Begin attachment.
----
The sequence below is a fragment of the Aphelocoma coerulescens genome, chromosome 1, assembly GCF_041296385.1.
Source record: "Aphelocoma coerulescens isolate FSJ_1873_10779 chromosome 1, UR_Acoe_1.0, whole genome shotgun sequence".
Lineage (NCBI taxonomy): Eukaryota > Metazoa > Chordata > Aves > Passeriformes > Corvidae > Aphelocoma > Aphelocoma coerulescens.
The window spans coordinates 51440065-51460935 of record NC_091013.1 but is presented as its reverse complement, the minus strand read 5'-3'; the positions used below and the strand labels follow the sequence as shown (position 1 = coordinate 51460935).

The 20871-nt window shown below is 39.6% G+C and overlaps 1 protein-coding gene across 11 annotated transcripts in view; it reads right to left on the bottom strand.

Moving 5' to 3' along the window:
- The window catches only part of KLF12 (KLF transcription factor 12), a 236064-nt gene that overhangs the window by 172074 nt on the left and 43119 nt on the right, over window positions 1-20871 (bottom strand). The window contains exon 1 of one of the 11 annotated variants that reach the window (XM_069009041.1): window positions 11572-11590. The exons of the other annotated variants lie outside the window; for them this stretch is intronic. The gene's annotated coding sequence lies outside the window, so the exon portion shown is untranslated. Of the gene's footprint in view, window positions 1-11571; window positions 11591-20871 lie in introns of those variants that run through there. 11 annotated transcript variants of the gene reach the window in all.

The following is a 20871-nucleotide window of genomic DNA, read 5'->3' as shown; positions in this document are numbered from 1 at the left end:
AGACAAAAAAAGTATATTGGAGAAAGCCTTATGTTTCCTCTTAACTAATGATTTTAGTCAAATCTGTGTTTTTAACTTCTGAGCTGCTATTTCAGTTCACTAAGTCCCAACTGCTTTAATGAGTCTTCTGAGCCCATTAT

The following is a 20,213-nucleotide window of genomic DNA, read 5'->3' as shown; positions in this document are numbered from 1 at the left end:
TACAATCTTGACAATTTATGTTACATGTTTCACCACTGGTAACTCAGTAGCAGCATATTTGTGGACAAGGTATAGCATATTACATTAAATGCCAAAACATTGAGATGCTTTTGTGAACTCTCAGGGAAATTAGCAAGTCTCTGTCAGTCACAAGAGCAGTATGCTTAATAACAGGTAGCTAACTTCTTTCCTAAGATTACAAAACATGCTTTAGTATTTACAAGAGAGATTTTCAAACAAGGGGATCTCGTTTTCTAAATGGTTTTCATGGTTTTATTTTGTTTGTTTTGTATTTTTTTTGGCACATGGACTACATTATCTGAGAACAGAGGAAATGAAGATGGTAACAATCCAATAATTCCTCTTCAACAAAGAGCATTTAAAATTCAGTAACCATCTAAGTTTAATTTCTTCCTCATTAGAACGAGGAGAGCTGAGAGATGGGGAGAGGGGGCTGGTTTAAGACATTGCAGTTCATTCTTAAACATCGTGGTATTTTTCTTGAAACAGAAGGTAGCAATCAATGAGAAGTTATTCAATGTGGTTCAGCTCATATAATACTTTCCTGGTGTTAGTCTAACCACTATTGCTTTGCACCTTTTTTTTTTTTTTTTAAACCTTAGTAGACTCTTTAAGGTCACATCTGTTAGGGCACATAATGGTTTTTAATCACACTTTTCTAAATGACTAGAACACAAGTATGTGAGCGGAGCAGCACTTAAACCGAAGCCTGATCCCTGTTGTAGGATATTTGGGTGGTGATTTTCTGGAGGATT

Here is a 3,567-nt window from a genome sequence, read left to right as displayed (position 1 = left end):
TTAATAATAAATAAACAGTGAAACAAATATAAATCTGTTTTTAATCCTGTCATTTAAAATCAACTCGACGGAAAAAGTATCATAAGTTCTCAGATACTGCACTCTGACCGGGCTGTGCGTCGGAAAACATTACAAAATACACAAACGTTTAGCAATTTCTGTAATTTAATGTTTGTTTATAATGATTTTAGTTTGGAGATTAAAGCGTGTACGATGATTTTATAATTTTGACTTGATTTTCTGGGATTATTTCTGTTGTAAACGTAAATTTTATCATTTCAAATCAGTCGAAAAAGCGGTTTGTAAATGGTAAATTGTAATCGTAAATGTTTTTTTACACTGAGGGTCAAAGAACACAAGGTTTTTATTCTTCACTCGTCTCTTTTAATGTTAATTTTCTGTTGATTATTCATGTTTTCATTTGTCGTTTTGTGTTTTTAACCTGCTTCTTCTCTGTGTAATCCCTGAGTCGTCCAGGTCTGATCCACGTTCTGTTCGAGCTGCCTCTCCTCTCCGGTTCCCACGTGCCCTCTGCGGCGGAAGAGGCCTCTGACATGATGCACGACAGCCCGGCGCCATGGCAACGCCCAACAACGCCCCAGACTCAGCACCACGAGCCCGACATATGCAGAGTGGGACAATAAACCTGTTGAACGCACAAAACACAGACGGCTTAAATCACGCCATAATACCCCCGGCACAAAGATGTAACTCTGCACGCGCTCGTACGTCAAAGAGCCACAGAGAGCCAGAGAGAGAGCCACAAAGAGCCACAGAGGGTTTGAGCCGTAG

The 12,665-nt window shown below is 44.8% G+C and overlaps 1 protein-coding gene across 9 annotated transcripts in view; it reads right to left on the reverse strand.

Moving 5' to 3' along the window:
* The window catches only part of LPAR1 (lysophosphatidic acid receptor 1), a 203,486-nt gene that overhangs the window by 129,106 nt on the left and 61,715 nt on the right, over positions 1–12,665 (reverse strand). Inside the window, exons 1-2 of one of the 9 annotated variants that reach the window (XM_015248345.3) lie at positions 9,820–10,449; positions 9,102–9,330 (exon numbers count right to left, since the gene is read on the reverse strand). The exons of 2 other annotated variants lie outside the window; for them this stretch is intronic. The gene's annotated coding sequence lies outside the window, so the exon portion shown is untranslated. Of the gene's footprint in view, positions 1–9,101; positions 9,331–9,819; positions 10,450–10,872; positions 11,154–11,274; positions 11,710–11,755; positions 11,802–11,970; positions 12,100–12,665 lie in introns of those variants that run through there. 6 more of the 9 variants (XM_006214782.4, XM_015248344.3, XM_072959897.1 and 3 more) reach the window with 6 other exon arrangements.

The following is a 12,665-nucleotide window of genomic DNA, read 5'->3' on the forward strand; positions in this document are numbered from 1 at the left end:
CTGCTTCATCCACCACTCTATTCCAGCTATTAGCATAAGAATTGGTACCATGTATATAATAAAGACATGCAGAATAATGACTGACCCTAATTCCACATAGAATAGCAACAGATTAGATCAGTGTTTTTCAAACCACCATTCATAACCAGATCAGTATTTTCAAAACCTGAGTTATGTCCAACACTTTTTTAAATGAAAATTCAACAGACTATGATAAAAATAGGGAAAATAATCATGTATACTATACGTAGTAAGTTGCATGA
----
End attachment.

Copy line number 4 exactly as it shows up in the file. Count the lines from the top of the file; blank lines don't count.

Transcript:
The window spans coordinates 51440065-51460935 of record NC_091013.1 but is presented as its reverse complement, the minus strand read 5'-3'; the positions used below and the strand labels follow the sequence as shown (position 1 = coordinate 51460935).